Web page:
While skincare use starts at an early age, color and fragrance usage is delayed until a Chinese woman enters university. Color cosmetics and fragrance usage is frowned upon by a girl’s family. It not considered seemly for a “nice girl” to wear these products until she at least finishes high school. Her family wants her to focus on her studies and not be distracted by extraneous influences. It is important to them that she gains entrance into a top university. Eighty-four percent of our panelists reported first using color cosmetics between the ages of 18 and 25. And 74.8% of panelists reported first using fragrance between these ages.
Unlike the U.S., in China, mass and prestige brands live in the same environment. Due to the need for service and information, brands such as Maybelline, L’Oreal, Crème de la Mer and Estee Lauder live side by side in Chinese department stores. This phenomenon is due to the fact that the department store environment is well suited for education and training. Beauty is relatively new to Chinese consumers so education is essential to trial. In fact, over 50% of our panelists reported purchasing their skincare, color cosmetics and fragrance products in department stores.
While beauty brands may share the same channel, they are segmented by age and income. Our study showed that prestige consumers are concentrated in Shanghai. They are older and tend to either own their own business or work in middle management for an State Owned Entity or a multi-national corporation. In contrast, mass users are primarily students.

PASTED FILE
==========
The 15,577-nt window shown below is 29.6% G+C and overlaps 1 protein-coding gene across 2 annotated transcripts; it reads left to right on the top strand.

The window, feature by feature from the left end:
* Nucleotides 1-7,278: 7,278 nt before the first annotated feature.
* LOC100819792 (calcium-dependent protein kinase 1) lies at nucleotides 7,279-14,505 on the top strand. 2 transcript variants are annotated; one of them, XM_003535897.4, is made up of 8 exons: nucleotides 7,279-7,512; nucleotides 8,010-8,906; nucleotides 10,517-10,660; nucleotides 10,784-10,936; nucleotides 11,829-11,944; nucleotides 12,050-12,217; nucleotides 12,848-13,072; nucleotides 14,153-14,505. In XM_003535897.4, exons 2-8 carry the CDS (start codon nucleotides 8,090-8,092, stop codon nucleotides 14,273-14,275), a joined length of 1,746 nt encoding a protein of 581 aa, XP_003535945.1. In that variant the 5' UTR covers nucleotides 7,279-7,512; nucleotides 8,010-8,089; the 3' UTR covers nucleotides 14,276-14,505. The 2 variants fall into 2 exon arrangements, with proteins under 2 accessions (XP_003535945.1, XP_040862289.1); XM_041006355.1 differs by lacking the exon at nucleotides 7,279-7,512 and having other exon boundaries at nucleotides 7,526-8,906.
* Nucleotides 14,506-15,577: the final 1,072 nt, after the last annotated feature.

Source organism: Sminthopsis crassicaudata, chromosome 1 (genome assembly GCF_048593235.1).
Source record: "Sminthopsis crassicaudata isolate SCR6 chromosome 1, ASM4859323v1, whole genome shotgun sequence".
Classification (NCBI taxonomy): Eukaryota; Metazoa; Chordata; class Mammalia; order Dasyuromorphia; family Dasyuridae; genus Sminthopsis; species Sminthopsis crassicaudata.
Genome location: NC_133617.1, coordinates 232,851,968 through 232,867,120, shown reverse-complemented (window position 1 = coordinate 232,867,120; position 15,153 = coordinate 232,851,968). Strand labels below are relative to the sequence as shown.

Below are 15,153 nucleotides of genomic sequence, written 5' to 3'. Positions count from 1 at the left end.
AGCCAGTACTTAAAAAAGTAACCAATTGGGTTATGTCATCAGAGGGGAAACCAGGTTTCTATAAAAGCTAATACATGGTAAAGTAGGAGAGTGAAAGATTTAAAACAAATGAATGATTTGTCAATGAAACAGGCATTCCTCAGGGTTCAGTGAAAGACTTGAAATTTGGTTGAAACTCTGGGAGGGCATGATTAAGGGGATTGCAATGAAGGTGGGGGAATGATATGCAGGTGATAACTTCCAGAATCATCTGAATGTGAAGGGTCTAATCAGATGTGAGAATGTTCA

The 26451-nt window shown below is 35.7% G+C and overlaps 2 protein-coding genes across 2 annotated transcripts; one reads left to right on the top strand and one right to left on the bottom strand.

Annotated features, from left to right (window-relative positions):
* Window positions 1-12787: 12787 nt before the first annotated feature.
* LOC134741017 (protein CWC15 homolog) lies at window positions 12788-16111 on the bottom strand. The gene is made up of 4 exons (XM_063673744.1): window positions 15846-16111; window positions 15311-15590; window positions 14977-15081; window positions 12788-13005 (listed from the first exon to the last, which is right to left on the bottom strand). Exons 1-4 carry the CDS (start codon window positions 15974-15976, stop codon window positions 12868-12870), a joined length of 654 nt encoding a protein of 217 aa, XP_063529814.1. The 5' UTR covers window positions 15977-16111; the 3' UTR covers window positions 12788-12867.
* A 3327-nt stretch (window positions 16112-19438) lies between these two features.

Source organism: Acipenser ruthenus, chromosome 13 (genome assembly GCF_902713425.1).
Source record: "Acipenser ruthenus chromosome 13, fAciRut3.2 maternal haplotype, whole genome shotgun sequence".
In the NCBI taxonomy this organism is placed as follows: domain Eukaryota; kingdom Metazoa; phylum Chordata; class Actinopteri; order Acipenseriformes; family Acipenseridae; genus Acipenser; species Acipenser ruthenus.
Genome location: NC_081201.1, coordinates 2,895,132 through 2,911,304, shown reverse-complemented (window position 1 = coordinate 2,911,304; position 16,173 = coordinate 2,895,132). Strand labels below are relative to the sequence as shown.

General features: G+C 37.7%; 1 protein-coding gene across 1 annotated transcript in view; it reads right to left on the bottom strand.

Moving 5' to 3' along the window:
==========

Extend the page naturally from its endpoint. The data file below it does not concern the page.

Friends and family are the primary source of information used to find out about beauty products. The power of word of mouth is huge as 40% of respondents cited friends and family as their primary source of information. Many mainland Chinese prefer to keep their thoughts, opinions and personal information private. They find it difficult to trust outsiders because of their long history and previous experience where information was used against them. Chinese culture is centered on the family, and many find it difficult to trust those outside this inner circle.
Interestingly, in limited cases, medical advice is also valued in selecting items such as toners, moisturizers, anti-aging products, foundation and mascara. When asked why they used a particular skincare or color cosmetics product, 20% of our panelists said that it was because a doctor advised them to use it. As doctor brands dominated the U.S. market over the past 10 years, we believe that doctor-created or -endorsed brands have great potential in China.